LUFKIN, TX (KTRE) – Medicare patients and doctors are in the midst of a meltdown, waiting on Congress to make a decision. Since April 1, doctors have not been reimbursed by Medicare. Some doctors say they could be forced to shut their doors if the 21.2 percent pay cut takes effect.
Curtis Garrett, 71, is a Medicare patient and fears he won't have a doctor if Congress enacts the 21.2 percent pay cut.
"I'm sick and if the doctor can't see me then I have no alternative, but just suffer," said Garrett.
Medicare patients keep Dr. Prasad Peddu's waiting room full; they make up 80 percent of his practice. But for the last two weeks, he hasn't seen a dime of Medicare reimbursements. He said he can't go on much longer.
"I may pull out of this Medicare participation," he said.
Dr. Thomas Duncan understands both sides. He's on Medicare and treats Medicare patients.
"Sixty-six percent of the patients in this office yesterday were Medicare so it's going to be difficult to carry that load," said Dr. Duncan.
The bottom line: Dr. Duncan said the pay cuts will make it impossible for him to pay overhead costs.
"If it's costing us more to do business then we can take in obviously we can't stay in business," he said.
As painful as it may be, Garrett said he'd learn to live with the changes.
"If the doctor don't get paid, he aint going to see us, can't blame him and we aint got the money to pay him with, we just suffer," said Garrett.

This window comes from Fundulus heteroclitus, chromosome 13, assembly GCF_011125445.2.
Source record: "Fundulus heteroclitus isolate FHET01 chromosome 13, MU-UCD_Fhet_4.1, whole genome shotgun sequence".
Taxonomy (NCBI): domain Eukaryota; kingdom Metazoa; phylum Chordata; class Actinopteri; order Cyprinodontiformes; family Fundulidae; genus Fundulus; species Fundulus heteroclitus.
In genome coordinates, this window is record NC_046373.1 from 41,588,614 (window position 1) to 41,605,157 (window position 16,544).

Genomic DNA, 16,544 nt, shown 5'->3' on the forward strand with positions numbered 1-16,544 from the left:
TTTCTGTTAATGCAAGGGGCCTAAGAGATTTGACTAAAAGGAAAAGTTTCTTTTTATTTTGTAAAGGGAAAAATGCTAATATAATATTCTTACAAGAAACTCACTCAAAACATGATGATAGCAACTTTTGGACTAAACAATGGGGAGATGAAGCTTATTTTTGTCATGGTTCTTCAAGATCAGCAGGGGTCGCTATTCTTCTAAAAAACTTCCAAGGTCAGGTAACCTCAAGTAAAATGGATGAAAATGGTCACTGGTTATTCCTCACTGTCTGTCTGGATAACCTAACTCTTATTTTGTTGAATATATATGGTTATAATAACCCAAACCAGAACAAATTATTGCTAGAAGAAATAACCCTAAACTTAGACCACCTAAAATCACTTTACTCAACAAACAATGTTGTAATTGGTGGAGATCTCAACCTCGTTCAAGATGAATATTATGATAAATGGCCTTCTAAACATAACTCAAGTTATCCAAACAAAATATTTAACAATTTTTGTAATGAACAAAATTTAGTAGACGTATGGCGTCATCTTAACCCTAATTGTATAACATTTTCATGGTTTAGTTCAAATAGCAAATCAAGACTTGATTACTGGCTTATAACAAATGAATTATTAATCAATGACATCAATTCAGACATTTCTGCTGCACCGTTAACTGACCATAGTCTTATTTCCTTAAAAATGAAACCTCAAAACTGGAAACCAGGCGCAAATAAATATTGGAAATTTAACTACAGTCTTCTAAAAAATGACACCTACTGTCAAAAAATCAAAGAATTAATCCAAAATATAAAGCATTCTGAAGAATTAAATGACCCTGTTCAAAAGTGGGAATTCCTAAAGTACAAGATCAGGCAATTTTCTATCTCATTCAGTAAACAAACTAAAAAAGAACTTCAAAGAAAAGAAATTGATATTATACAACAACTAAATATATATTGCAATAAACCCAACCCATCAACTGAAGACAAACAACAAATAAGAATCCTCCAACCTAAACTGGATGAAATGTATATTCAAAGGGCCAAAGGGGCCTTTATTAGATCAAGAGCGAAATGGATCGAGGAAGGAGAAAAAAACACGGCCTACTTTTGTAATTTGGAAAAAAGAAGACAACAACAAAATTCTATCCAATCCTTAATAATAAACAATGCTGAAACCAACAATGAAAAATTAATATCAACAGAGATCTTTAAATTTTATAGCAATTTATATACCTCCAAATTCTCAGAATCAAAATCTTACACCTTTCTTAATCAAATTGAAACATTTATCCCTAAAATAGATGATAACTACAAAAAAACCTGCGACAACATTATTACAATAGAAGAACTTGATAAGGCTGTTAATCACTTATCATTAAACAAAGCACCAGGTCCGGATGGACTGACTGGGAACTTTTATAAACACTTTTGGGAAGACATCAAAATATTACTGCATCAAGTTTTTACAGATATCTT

Dr. William Strinden already made the tough decision to cut Medicare patients from his practice as of April 1. He said in order to fix the current system, Medicare must take steps to establish a means to decide what services aren't to be covered. He called the current system a scheme that simply doesn't work.
"It's unfair to the patients who have paid into it and it's unfair to the doctors who have relied upon it," said Dr. Strinden.
It's a waiting game for Medicare patients and doctors. They're waiting on a decision that's ultimately in the hands of lawmakers.
"It's very unfair, but I'm not sure the people making the decisions are touched by the problem," said Dr. Duncan.
It's a problem that could leave Medicare doctors with empty exam rooms, and scarce treatment for Medicare patients.
Currently 11 percent of men and 15 percent of women in Angelina County are age 65 or older. Lawmakers are expected to make a decision on the pay cut Wednesday.